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The Yale Law Journal

Vol. 82: 920, 1973

simply announces that the right to privacy “is broad enough to encompass a woman's decision whether or not to terminate her pregnancy.” Apparently this conclusion is thought to derive from the passage that immediately follows it:

The detriment that the State would impose upon the pregnant woman by denying this choice altogether is apparent. Specific and direct harm medically diagnosable even in early pregnancy may be involved. Maternity, or additional offspring, may force upon the woman a distressful life and future. Psychological harm may be imminent. Mental and physical health may be taxed by child care. There is also the distress, for all concerned, associated with the unwanted child, and there is the problem of bringing a child into a family already unable, psychologically and otherwise, to care for it. In other cases, as in this one, the additional difficulties and continuing stigma of unwed motherhood may be involved.80

All of this is true and ought to be taken very seriously. But it has nothing to do with privacy in the Bill of Rights sense or any other the Constitution suggests.81 I suppose there is nothing to prevent one from using the word “privacy” to mean the freedom to live one's life without governmental interference. But the Court obviously does not so use the term.82 Nor could it, for such a right is at stake in every case. Our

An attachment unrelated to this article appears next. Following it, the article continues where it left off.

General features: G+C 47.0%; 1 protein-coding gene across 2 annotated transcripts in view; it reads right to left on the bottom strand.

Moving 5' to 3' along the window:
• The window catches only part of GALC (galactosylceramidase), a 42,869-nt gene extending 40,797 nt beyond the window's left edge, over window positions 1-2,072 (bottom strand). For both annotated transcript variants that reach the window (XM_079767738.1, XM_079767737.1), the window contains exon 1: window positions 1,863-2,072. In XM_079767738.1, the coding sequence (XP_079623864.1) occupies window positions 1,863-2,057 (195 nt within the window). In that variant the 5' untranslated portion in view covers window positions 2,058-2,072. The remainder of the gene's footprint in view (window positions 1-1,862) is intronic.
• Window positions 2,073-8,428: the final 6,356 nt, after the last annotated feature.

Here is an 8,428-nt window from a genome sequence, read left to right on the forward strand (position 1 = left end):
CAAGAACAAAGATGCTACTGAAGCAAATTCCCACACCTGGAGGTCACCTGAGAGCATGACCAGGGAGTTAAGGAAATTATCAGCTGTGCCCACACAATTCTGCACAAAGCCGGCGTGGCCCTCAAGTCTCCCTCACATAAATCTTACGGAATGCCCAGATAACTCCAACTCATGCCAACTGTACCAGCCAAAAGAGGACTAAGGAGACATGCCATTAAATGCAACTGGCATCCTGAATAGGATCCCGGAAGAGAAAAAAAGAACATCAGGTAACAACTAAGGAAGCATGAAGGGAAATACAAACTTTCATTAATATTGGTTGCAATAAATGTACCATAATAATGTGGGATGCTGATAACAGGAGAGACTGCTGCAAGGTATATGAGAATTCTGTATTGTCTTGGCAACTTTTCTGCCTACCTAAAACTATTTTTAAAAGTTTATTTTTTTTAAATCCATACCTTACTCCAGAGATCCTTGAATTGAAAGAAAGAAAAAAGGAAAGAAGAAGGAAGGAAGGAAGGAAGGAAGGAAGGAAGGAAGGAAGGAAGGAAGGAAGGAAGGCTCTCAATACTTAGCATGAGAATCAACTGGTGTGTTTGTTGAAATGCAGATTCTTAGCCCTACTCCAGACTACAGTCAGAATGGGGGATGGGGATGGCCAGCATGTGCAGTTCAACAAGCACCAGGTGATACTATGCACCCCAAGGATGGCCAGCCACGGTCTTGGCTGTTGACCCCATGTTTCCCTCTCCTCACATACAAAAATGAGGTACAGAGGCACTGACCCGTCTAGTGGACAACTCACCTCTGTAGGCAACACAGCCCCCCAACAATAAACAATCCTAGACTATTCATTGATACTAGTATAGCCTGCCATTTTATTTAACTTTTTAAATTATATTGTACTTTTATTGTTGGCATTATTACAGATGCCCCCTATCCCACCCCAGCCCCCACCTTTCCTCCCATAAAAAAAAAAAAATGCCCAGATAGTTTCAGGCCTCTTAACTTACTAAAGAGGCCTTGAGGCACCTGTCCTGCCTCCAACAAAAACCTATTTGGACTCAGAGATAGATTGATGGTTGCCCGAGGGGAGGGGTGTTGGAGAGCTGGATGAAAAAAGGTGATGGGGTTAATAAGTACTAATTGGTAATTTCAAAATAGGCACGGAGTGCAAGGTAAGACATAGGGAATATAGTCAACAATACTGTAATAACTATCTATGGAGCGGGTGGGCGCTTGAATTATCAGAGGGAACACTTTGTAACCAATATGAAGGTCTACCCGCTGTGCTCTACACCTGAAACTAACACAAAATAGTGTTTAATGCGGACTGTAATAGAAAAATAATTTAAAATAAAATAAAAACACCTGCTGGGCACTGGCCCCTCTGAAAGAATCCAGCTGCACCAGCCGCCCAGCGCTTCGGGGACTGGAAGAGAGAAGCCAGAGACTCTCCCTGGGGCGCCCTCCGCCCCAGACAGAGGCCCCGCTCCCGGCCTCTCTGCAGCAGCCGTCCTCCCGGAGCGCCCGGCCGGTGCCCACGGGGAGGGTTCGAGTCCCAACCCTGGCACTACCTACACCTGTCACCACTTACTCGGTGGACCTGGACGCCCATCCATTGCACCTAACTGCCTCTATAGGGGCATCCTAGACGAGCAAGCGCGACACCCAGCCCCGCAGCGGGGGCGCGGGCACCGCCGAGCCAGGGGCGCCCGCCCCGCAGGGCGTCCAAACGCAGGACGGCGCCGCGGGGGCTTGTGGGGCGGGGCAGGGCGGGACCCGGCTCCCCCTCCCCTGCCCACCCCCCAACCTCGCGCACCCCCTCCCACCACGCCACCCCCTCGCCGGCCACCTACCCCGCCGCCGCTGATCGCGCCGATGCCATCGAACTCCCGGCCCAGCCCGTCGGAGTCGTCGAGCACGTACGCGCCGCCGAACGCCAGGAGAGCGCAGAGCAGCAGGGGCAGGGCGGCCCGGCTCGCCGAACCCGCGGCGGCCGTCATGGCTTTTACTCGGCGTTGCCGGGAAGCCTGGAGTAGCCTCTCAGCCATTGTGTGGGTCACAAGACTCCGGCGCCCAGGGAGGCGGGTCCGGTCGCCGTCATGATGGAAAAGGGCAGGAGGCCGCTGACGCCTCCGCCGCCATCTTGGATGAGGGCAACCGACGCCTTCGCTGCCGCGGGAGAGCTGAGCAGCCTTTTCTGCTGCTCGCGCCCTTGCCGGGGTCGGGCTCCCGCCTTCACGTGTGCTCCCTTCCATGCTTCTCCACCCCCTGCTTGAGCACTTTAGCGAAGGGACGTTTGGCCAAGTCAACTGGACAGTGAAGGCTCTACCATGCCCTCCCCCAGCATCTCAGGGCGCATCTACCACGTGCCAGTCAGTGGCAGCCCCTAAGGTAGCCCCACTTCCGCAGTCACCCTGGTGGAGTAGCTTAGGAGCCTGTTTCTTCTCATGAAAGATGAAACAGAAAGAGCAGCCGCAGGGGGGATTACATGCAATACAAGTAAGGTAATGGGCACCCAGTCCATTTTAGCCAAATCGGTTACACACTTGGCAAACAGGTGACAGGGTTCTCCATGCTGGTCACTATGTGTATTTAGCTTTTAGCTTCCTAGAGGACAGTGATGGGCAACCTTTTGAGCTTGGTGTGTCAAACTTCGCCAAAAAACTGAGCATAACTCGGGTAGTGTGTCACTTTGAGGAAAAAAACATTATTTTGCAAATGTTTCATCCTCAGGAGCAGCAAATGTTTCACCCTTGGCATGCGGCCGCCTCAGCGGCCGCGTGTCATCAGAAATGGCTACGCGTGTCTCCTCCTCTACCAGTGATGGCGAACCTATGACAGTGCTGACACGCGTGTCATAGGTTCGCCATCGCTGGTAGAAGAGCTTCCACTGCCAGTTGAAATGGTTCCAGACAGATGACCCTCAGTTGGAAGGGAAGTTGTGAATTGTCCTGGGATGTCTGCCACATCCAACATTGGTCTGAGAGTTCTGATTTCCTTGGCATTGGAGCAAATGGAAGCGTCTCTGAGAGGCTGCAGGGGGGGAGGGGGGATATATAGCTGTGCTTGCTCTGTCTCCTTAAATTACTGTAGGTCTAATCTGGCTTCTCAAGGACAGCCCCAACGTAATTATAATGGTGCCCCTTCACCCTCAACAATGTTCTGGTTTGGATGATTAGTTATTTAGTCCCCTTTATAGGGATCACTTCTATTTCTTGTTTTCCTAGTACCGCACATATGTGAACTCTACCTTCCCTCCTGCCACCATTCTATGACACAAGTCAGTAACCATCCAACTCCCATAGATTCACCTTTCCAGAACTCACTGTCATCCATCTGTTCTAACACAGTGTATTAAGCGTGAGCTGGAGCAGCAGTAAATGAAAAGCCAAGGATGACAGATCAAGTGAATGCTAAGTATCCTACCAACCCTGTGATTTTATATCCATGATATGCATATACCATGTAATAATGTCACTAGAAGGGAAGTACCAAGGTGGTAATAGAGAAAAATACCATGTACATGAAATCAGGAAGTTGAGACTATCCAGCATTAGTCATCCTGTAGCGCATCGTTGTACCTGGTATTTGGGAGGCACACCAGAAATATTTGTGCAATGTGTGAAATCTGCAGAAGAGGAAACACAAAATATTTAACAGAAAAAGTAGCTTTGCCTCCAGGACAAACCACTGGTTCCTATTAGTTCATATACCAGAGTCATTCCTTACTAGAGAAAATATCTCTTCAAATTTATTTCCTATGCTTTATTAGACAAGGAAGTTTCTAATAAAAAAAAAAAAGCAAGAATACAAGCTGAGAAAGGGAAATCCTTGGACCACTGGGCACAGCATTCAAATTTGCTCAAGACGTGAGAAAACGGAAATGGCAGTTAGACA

passage cited by the Court in Roe reiterated Griswold's conclusion that privacy interests are threatened by a ban on the use of contraceptives, but declined to decide whether its rationale should be extended to restrictions on distribution. See p. 930 supra. Prince upheld the application of a child labor law to Jehovah's Witness children distributing religious literature. It did, however, reiterate the conclusion of Pierce and Meyer that family relationships are entitled to special protection. Those two cases are products of “the Lochner era," see pp. 937-43 infra. The vitality of the theory on which they rested has been questioned, Epperson v. Arkansas, 393 U.S. 97, 105-06 (1968), and the Court has attempted to recast them as First Amendment cases. Griswold v. Connecticut, 381 U.S. 479, 482 (1965); cf. Poe v. Ullman, 367 U.S. 497, 533-34 (1961) (Harlan, J., dissenting). Even reading the cases cited “for all that they are worth,” it is difficult to isolate the “privacy” factor (or any other factor that seems constitutionally relevant) that unites them with each other and with Roe. So the Court seems to admit by indicating that privacy has "some extension” to the activities involved, and so it seems later to grant even more explicitly.

The pregnant woman cannot be isolated in her privacy. She carries an embryo and, later, a fetus. The situation therefore is inherently different from marital intimacy, or bedroom possession of obscene material, or marriage, or procreation, or education, with which Eisenstadt, Griswold, Stanley, Loving, Skinner, Pierce, and Meyer were respectively concerned. 93 S. Ct. at 730. 80. 93 S. Ct. at 727. See also id. at 757 (Douglas, J., concurring).